The CAC barrier installed at MVY demonstrates the effective elimination of PFAS from groundwater. The early-phase results are typical where this approach has been used to mitigate AFFF releases, including rapid PFAS elimination in the barrier treatment zone and reduced PFAS concentrations further in the plume as the CAC-filtered groundwater continues discharging out of the barrier. 

Performance monitoring will continue, with barrier expansion to be considered pending future monitoring results. In the meantime, the current pilot barrier is designed to immobilize PFAS in the plume’s core for 15 years or longer, minimizing plume migration away from the site.

The CAC barrier mitigates the PFAS exposure risk cost-effectively and sustainably.  In a recent sustainability assessment conducted by Ramboll at an international airport fire training site, the in situ CAC filtration approach earned a 100% higher sustainability score than currently used pump & treat methods due to its:

•           Generating 98% less carbon emissions,

•           Reducing the raw material, waste, and energy footprint by 95%, and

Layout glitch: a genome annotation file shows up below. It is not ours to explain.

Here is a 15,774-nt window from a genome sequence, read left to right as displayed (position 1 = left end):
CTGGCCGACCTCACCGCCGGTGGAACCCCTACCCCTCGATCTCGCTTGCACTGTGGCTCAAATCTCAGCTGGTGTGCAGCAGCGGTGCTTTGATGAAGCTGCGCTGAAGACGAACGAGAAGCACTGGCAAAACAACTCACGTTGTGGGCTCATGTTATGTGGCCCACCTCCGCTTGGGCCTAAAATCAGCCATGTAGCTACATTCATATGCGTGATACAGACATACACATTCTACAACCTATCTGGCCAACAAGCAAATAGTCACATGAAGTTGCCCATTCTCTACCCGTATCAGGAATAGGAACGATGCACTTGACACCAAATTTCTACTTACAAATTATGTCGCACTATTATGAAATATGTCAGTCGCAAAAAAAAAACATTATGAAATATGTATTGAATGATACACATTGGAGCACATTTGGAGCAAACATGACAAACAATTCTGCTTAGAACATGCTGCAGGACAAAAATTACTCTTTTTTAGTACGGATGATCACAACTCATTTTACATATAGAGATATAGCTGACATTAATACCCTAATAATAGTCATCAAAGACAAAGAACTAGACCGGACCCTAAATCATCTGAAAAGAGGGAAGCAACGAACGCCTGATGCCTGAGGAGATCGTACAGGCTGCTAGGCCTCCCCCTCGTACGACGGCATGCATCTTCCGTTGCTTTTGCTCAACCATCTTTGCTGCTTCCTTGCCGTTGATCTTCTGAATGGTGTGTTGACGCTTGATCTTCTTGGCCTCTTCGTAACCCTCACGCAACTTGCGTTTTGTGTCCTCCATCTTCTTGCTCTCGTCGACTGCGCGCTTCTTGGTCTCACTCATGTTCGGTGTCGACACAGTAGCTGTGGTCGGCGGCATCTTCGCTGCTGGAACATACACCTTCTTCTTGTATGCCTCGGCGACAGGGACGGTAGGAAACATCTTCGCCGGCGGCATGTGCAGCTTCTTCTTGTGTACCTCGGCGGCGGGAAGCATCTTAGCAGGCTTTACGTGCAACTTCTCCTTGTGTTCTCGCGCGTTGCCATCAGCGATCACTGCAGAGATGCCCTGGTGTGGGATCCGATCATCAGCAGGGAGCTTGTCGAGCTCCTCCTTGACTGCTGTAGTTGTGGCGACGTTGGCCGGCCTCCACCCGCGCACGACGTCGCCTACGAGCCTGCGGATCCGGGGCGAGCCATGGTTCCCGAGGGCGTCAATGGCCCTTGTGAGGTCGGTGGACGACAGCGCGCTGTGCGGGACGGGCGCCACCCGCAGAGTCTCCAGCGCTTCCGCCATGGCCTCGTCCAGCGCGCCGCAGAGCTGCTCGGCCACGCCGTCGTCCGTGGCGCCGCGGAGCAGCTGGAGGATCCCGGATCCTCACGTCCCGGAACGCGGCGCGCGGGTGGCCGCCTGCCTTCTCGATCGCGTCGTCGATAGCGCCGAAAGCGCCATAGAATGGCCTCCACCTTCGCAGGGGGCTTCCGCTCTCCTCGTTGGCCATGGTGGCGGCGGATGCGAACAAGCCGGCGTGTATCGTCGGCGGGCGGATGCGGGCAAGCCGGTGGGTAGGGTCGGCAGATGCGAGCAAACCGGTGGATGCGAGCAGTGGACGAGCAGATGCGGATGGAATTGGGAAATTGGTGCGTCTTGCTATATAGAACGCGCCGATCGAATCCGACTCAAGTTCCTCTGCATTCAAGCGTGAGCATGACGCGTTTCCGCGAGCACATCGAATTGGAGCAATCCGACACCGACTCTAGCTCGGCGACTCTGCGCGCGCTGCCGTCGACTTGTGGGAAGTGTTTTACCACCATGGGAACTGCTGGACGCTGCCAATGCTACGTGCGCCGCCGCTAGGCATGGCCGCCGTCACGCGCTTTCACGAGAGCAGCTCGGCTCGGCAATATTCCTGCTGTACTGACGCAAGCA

•           Costing 2.5 to 2.8 times less. 

Figure 5. Total life-cycle costs and carbon footprint over a 15-year treatment duration comparing in situ CAC treatment of PFAS to pump & treat (P&T) and filtering by granular activated carbon (GAC) and P&T with foam fractionation (FF).

By eliminating mechanical infrastructure, decades of carbon emissions, and transporting hazardous PFAS waste materials off the island, the in situ CAC treatment approach has already proved beneficial for mitigating PFAS at MVY. Its widespread adoption can save billions of dollars in life-cycle costs and eliminate millions of tons of harmful greenhouse gas emissions at aviation facilities and other PFAS-impacted sites worldwide.

About the Author – Maureen Dooley ( is the Vice President – Industrial Sector at REGENESIS.